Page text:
SAN DIEGO – Online grocery shopping app Instacart says that it complies with the law and will “vigorously defend” itself in a lawsuit filed by the City of San Diego.
Mara W. Elliott, City Attorney for San Diego, recently filed an 11-page complaint against Instacart. In the court document, Elliott argues that Instacart should call its shoppers employees rather than independent contractors.
This difference in classification is important when it comes to the benefits workers can receive and the tax obligations of companies who use "gig" workers.
Mara W. Elliott, attorney for the City of San Diego | City of San Diego
Instacart provides a service in which shoppers buy and deliver groceries that have been ordered using the app. It is a convenient service or customers, who have their orders delivered to their doors for a fee.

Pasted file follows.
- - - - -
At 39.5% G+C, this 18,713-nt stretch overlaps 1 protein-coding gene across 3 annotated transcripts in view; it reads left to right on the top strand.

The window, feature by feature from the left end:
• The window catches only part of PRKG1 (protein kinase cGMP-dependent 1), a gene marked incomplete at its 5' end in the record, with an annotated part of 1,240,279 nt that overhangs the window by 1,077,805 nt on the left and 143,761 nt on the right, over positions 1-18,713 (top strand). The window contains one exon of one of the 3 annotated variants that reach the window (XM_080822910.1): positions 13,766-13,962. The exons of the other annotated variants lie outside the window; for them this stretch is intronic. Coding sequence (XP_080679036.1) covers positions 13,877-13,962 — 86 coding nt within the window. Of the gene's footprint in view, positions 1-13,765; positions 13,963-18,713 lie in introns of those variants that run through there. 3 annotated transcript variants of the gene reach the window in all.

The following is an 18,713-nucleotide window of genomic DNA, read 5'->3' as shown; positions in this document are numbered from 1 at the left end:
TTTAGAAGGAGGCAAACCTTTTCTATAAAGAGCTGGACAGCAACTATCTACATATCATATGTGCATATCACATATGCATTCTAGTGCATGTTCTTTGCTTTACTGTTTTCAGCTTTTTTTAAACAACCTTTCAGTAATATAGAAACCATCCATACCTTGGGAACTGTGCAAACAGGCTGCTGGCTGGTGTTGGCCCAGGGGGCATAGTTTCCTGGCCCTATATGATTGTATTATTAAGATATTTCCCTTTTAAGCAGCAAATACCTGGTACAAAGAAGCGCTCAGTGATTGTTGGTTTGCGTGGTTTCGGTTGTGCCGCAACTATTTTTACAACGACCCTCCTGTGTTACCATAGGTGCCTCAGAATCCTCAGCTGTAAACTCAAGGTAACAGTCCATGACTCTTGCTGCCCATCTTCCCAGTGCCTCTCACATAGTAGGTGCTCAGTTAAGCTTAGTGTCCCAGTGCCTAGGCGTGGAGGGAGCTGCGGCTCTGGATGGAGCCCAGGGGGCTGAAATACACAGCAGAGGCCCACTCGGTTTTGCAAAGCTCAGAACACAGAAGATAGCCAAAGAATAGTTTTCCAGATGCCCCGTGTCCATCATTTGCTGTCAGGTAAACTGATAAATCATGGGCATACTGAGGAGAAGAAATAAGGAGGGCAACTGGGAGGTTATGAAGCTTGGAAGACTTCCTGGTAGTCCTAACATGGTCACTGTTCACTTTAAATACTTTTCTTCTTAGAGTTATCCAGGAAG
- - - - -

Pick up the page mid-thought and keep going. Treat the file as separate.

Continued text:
However, Elliott argues that Instacart takes advantage of its workers by classifying them as independent contractors. She says that Instacart shoppers are responsible for much of the cost of buying and delivering groceries because they use their own vehicles for deliveries and are thus responsible for maintenance, repair, insurance and registration.
They must also pay for gas and parking fees, Elliott argues. Because the system relies on using a phone-based app, shoppers must also bear the cost of maintaining a smartphone and phone plan.
The lawsuit says that these workers should be considered employees, meaning they should be paid at least minimum wage. Also, Instacart would be responsible for paying unemployment and disability insurance taxes as well.
“We comply with the applicable laws and will vigorously defend ourselves,” Instacart spokeswoman Natalia Montvalo said. "We remain committed to working with the governor, legislators, labor advocates and the voters of California to advocate for a better solution for independent work that benefits all Californians.”
The state legislature recently passed a bill that would reclassify independent contractors and similar workers in the gig economy as employees.
San Diego submitted its complaint to California Superior Court on Sept. 13, three days after the bill was passed.